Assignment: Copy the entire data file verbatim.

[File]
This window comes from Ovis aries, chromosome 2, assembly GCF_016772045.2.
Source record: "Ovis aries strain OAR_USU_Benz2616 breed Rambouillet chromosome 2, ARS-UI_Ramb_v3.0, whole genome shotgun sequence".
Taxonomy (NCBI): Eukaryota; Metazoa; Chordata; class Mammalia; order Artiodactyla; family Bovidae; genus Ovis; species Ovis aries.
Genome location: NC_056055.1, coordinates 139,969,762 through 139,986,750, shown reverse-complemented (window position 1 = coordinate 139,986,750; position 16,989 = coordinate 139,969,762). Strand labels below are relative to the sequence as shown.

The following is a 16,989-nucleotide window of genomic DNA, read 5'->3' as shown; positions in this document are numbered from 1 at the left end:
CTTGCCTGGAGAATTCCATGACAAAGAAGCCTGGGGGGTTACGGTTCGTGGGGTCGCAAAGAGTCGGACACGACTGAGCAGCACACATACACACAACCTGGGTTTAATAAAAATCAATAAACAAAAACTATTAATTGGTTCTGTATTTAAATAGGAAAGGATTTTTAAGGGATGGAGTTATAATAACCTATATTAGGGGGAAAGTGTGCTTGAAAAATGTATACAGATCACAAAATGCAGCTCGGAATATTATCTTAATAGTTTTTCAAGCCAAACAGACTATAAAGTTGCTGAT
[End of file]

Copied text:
This window comes from Ovis aries, chromosome 2, assembly GCF_016772045.2.
Source record: "Ovis aries strain OAR_USU_Benz2616 breed Rambouillet chromosome 2, ARS-UI_Ramb_v3.0, whole genome shotgun sequence".
Taxonomy (NCBI): Eukaryota; Metazoa; Chordata; class Mammalia; order Artiodactyla; family Bovidae; genus Ovis; species Ovis aries.
Genome location: NC_056055.1, coordinates 139,969,762 through 139,986,750, shown reverse-complemented (window position 1 = coordinate 139,986,750; position 16,989 = coordinate 139,969,762). Strand labels below are relative to the sequence as shown.

The following is a 16,989-nucleotide window of genomic DNA, read 5'->3' as shown; positions in this document are numbered from 1 at the left end:
CTTGCCTGGAGAATTCCATGACAAAGAAGCCTGGGGGGTTACGGTTCGTGGGGTCGCAAAGAGTCGGACACGACTGAGCAGCACACATACACACAACCTGGGTTTAATAAAAATCAATAAACAAAAACTATTAATTGGTTCTGTATTTAAATAGGAAAGGATTTTTAAGGGATGGAGTTATAATAACCTATATTAGGGGGAAAGTGTGCTTGAAAAATGTATACAGATCACAAAATGCAGCTCGGAATATTATCTTAATAGTTTTTCAAGCCAAACAGACTATAAAGTTGCTGAT